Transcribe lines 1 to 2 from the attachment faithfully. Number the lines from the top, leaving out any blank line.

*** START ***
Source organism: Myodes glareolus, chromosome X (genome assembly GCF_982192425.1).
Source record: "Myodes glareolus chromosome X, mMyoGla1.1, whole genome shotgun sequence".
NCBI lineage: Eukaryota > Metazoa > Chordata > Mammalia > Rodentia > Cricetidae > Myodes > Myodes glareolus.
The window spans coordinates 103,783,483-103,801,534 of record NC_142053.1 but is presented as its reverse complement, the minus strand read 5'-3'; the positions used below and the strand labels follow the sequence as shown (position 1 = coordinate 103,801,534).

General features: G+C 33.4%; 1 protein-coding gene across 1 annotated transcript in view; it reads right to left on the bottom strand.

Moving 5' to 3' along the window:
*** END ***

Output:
Source organism: Myodes glareolus, chromosome X (genome assembly GCF_982192425.1).
Source record: "Myodes glareolus chromosome X, mMyoGla1.1, whole genome shotgun sequence".